Seeing the Elephant

The phrase “seeing the elephant” or “he saw the elephant” makes me think of old war movies, especially ones with the British Army bivouacked in a remote area, with references to first combat. But as I research it, it actually originates in Georgia (United States) in 1835. The phrase “seeing the elephant” was originally tied to some exciting event, but in later years was associated with negative emotions.

I tend to think of the combat reference.

Classes are wrapping up this week, and my last class session with my Narrative Writing class is tomorrow morning at 8:30. Their final project is to write and present the first 50 pages of a novel, complete with story outline. Based on past experience, I suspect that about half of them won’t get all 50 pages done. And of the five students who do, I will be surprised if one or two go on to write the rest of their novel.

Why? Because writing a novel is hard work. Very hard work, with no guarantee of reward, other than saying that you finished it. People who write a short story (and I highly recommend starting out with short stories) might be successful in that genre, and think it wouldn’t be much of a step to graduate to writing a full-blown novel. It is. Others who write non-fiction books think it’s all about length, and that they can easily turn around and write a novel now. It isn’t, and they can’t.

Oh, that’s not to say that thousands of people don’t try. Every day on Twitter I am hit up by people promoting their new novel, or even worse, their new series. People, how many ways can I say this: you have to learn to crawl before walking, and walk before running. And to my chagrin as an indie author, there are too many half-baked stories available out there.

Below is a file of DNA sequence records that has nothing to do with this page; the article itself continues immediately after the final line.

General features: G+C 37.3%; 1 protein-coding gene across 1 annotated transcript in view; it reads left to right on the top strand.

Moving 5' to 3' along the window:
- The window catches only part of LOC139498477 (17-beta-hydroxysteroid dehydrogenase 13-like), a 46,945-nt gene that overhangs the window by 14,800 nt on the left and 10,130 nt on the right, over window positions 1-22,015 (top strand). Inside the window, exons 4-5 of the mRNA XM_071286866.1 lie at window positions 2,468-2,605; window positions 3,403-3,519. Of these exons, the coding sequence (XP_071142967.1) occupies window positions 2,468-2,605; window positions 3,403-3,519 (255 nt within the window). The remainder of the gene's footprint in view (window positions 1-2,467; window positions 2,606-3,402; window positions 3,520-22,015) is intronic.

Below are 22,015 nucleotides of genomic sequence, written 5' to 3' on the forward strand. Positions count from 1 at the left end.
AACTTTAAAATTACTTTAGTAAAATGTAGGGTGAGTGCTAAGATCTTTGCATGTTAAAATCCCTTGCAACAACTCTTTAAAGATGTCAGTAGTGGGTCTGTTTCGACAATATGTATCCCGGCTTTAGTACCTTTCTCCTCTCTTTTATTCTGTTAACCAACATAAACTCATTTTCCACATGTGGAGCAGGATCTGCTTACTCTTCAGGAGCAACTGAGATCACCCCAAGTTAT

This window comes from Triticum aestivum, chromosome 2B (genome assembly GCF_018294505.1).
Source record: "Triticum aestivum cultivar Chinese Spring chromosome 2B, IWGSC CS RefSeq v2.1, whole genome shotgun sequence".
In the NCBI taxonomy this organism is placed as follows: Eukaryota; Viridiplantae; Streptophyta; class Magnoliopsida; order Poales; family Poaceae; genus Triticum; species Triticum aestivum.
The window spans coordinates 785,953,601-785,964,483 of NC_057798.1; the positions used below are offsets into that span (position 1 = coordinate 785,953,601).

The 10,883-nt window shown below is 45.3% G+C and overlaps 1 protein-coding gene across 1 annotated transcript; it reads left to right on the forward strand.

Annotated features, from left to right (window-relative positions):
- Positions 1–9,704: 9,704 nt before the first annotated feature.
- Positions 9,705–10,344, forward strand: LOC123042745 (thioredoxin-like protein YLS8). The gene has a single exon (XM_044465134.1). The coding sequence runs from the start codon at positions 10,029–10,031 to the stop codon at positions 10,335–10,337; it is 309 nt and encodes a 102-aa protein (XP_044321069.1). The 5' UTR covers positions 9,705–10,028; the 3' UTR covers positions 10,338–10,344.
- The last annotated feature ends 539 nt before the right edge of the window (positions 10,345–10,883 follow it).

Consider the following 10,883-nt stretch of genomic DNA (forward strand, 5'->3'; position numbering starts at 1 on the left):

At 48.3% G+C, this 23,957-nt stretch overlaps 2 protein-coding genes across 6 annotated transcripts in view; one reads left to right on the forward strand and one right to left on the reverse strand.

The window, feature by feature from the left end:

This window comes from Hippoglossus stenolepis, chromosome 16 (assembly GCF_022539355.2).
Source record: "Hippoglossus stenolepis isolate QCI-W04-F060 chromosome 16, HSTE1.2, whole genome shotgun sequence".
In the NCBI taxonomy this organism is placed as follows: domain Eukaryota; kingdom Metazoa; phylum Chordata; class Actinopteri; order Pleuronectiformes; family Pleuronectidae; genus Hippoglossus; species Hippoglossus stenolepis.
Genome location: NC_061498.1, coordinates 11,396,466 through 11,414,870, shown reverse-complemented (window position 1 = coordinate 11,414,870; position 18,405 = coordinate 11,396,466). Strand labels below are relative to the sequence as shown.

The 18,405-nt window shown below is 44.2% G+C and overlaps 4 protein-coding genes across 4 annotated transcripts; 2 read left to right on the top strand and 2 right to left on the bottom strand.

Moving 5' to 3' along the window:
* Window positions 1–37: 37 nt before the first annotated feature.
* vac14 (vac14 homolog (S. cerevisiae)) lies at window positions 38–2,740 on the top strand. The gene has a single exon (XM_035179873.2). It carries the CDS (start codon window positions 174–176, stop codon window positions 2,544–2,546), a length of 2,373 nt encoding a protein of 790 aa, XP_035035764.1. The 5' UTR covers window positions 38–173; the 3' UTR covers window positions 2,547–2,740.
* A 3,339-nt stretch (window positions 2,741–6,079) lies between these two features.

What makes writing a novel difficult? Well, I guess I need to qualify my answer. Some novels are relatively easy to write. Some of my novels have been very straightforward and were no more than extended short stories. But a good novel is one that develops multiple characters, shows their interaction in a way that there is no one story, but multiple stories going on at the same time. That’s where it gets good, and that’s where it gets complicated–and exceedingly fun.

I look at it like writing a symphony. You start out with the melody, perhaps carried by woodwinds and then violins. Then you add counterpoint to make it interesting. Then you add other parts, such as the bassline and the percussion. The theme continues throughout, sometimes strong, other times almost disappearing but reappearing almost as a echo or a shadow. But that theme continues, sometimes carried by the woodwinds, sometimes by the brass, or even the percussion section. And when you come up to the climax, all of those interwoven parts come together at exactly the same time, at the peak of passion and energy, to resolve beautifully together.

That’s what writing a full-blown novel is like. And that’s what seeing the elephant is about.

Because it’s easy to think and talk and plan to write a great novel. But it’s another when you come to the day when your fingers type out “Chapter 1” on the keyboard. It can be very intimidating. In fact, if it isn’t at least a little intimidating, you’re doing something wrong.

As classes wind down, I find myself switching mental gears and thinking about my next great writing project. And I will have to admit, as much as I have written, it still intimidates me to consider taking on such a project.

But just like combat, if you’re prepared, then maybe it’s a little bit easier. I will know soon.